Homegoing By Yaa Gyasi Review

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Throughout history there have been many terrible barbaric things that have happened which will never leave our minds, examples such as Turkeys mistreatment of Kurdistan for 100s of years, Hiroshima, the genocide of Armenians and so on. Like many of these events in history the enslavement of Africans is an open wound unable to heal no matter how many years have gone by. It is a wound which to be honest will never heal no matter how hard one tries it is a pain which will forever remain in the minds and hearts of African people.

Homegoing by Yaa Gyasi is such a book which revisits this moment of great sorrow. The story set in West Africa in the 18th century specifically the Gold Coast focuses on the transatlantic slave trade which at that moment in time was booming. The structure of the book focuses on two sisters who due to certain events are separated and are now living on the opposite sides of the Gold Coast(eventually becoming Ghana). One of the girls Effia Otcher is sold to an Oyinbo man by her father, this man is a slave trader and is thus sent away to live with him as his wench(side tings were known as wenches rather than wives back then) in Cape Coast Castle which was a fort situated by the sea(picture below).

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The horrible thing about this castle is that below its surface slaves are kept in dungeons until being shipped off across to another part of the continent. Amongst these slaves we meet the character of Esi Asare who is the half sister of Effia. Effia was captured during a raid by Africans working for the British, these individuals were known as “bomboys”. Thus with these events occurring we follow the direct bloodline of both Effia and Esi consisting of 7 generations and covers their lives in Africa and the US.

The book is full of detail and covers a very large scope focusing on slavery, racial injustice, plantations and labour camps in this case mining  in the US. You can really tell Yaa Gyasi conducted a lot of research in writing this book because the detail is mesmerising. In addition to this you feel like you’re observing the journey each character goes through like a shadow following them(i know it sounds creepy but bare with me) as they go through the highs and lows god many lows. Each character is emotionally damaged in their own way due to events in their lives and like a curse its passed on from one to another.

Moreover a fundamental component  for the men and women of this book is love. There are many scenes in the book which shows how love has shaped the characters throughout their lives for better or for worst. A powerful scene was between the characters of Ness and Sam when they first eloped in their hut “He runs his hands along her scabby back, and she does the same along his, and as they work together, clutching each other, some scars reopen. They are both bleeding now, both bride and bridegroom, in this unholy holy union. Breath leaves his mouth and enters hers, and they lie together until the roosters crow, until it’s time to return to the fields”. However my favourite part of the book was when their son Jo(short for Kojo) first sets his sights upon his future wife Anna and the shows that the booty has the same power as “the force” in Star Wars “It was the butt that had done it 19 years ago, was still doing it now. He’d seen it coming around Strawberry Alley and had followed it for four  whole blocks. It was mesmerising the way it moved, independent to the rest of her body, as though operating under the influence of another brain entirely”. Clearly we can see the power booty the booty has, equivalent to the likes of Thors hammer or a Jedis lightsaber.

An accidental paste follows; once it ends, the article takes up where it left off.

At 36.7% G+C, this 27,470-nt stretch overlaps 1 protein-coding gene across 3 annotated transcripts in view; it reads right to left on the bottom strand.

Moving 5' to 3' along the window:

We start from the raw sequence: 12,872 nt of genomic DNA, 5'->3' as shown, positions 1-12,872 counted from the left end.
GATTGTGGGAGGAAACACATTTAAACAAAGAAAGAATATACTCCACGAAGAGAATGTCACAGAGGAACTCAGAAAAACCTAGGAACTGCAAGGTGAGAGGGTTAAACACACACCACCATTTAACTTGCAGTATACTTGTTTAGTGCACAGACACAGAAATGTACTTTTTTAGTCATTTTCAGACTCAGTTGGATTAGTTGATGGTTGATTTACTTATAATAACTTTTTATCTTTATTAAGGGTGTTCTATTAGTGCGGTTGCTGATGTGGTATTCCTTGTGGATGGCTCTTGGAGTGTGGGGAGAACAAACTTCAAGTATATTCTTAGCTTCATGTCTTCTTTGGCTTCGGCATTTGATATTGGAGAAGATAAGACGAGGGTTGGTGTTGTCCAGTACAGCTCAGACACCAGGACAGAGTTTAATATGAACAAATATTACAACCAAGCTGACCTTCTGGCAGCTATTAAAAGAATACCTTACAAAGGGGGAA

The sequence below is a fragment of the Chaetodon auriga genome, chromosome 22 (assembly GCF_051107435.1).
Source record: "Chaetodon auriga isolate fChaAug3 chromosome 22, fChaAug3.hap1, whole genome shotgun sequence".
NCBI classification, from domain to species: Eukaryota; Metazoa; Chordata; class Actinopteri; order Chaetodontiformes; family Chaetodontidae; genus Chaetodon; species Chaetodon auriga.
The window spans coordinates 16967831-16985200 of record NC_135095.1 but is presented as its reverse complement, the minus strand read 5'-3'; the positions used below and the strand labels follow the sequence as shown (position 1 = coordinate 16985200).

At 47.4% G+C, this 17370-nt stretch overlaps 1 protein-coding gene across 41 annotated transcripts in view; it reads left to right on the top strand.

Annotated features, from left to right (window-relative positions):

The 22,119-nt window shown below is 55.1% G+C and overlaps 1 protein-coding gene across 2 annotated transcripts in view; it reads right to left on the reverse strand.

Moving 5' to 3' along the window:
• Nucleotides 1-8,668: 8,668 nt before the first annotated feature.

Furthermore i really liked the structure of this book and was surprised that being a generational book skipping from character to character it wasn’t at all confusing which showed me how amazing Yaa Gyasi is as a writer. Each character felt familiar as we have  already been acquitted with them through the previous generation and thus builds up towards suspense as you dive in anticipating and second guessing what happens next in their lives. One aspect which binds the characters together is are two black stones given to Effia and Esi with Effia passing  passed down the stone from child to child. It can be argued that the stone  being black symbolises the fact that the colour of ones skin paves the way for judgement by both white and black people e.g. the character of Robert Clifton is light skinned (his dad was white) allowing him to be treated like a white man and thus is given a white mans privileges .

Finally i really enjoyed learning about the history of African people especially with regards to the tribes in competition with each other i.e. the Asantes tribe and the Fantes tribe. I actually had no idea that some tribes were working hand in hand with the British in abducting and selling on other black men and women from different tribes. This issue plays a key part for the generation that follows Effiaa and can be considered the passing of a curse. I used to think that it was only the west who were the main force behind the enslavement of African people, boy i was wrong.

In conclusion i think everyone should read this book, like many books i read they all feel like journeys and this one is such a book. You will most definitely learn a lot from reading it.

Published by Adeel Reads

Just a fellow avid reader who loved recommending books he has enjoyed :D

2 thoughts on “Homegoing By Yaa Gyasi Review

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